Vacation Travel ~ What You Need To Know About Airport Layovers

Chances are you will fly somewhere this summer. Hopefully it’s for fun and you’re going somewhere fabulous! Regardless of why you’re flying or where you are going, there is a decent chance that you will have a longer layover than expected, or that you will experience airport delays. Weather, more people flying, Murphy’s law all play into it.

A few summers ago I got stuck in Chicago O’Hare airport for hours because United Airlines didn’t bother to send the plane! (I have never flown United since.) While on the subject of United Airlines, if you will be flying with musical instruments or pets, just choose another airline. Google it to find out more…

I buy travel insurance for all my international travels, and sometimes for domestic travel. I base it on how much I stand to lose if my flight gets cancelled or my bags get lost. Normally my domestic flights are either for work or I’m going to see friends, so I don’t need insurance. If I were going to a vacation somewhere here in the USA I would buy travel insurance, because a missed or delayed flight will still have accommodation costs, rental car excess fees – all kids of extra expenses.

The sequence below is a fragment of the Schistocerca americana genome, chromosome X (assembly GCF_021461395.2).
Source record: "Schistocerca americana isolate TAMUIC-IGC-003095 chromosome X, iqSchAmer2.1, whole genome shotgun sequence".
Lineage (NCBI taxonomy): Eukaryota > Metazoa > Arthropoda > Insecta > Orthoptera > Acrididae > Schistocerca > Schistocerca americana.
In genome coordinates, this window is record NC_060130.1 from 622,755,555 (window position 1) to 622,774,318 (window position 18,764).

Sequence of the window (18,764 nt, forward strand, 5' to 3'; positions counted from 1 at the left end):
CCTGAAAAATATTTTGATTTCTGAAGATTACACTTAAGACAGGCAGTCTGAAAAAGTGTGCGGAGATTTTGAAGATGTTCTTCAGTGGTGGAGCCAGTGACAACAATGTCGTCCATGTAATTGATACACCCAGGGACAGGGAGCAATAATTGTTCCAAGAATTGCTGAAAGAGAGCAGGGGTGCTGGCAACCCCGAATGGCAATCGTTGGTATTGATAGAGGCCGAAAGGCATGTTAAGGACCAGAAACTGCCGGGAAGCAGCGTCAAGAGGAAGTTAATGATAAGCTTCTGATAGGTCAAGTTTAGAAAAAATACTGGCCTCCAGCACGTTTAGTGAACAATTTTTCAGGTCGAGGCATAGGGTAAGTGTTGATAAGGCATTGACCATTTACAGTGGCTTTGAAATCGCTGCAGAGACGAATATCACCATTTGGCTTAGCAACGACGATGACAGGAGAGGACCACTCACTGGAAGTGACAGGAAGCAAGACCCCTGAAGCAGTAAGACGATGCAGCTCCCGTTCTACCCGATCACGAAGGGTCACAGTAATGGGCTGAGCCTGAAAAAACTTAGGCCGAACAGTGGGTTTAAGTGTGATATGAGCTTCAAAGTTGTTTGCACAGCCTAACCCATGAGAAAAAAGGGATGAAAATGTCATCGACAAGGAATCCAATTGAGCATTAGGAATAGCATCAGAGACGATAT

I use Allianz for all my travel insurance needs, and have done for years and years. They periodically email me blog posts with travel tips, and I thought this one would be helpful to most of my travel readers.



How to Feel Right at Home During Airport Layovers

Allianz - feel at home during airport layovers

Most of us don’t plan for extended airport layovers. Instead, what was supposed to be a quick 20 minutes of downtime in between two flights grows into a lengthy travel time-out caused by inclement weather, engine trouble or some other undisclosed minor emergency.

But there are globetrotting, budget-minded travelers who purposely take extended breaks in airport terminals and lounges during layovers. They know how to stay safe, maintain a semi-healthy diet and even rest comfortably when the odds and airport security are stacked against them.

So whether you’re hoping for brief layovers or counting on long ones, here are some travel tips and advice to make sure your extended stay manageable – and even enjoyable.

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Protecting Yourself (And Your Bags) From Theft

Safety and security should be your chief concern during long airport layovers.